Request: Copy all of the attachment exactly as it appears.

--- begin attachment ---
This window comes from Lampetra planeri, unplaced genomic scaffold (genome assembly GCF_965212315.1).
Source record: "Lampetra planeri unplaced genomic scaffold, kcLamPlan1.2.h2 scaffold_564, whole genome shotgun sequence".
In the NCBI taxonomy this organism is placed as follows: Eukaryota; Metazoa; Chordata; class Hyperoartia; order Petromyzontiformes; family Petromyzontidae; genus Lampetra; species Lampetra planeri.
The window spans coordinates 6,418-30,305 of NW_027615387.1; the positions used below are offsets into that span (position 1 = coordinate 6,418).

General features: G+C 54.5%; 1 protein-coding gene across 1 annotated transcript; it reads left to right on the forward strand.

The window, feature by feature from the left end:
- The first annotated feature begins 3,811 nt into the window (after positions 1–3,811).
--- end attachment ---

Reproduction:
This window comes from Lampetra planeri, unplaced genomic scaffold (genome assembly GCF_965212315.1).
Source record: "Lampetra planeri unplaced genomic scaffold, kcLamPlan1.2.h2 scaffold_564, whole genome shotgun sequence".
In the NCBI taxonomy this organism is placed as follows: Eukaryota; Metazoa; Chordata; class Hyperoartia; order Petromyzontiformes; family Petromyzontidae; genus Lampetra; species Lampetra planeri.
The window spans coordinates 6,418-30,305 of NW_027615387.1; the positions used below are offsets into that span (position 1 = coordinate 6,418).

General features: G+C 54.5%; 1 protein-coding gene across 1 annotated transcript; it reads left to right on the forward strand.

The window, feature by feature from the left end:
- The first annotated feature begins 3,811 nt into the window (after positions 1–3,811).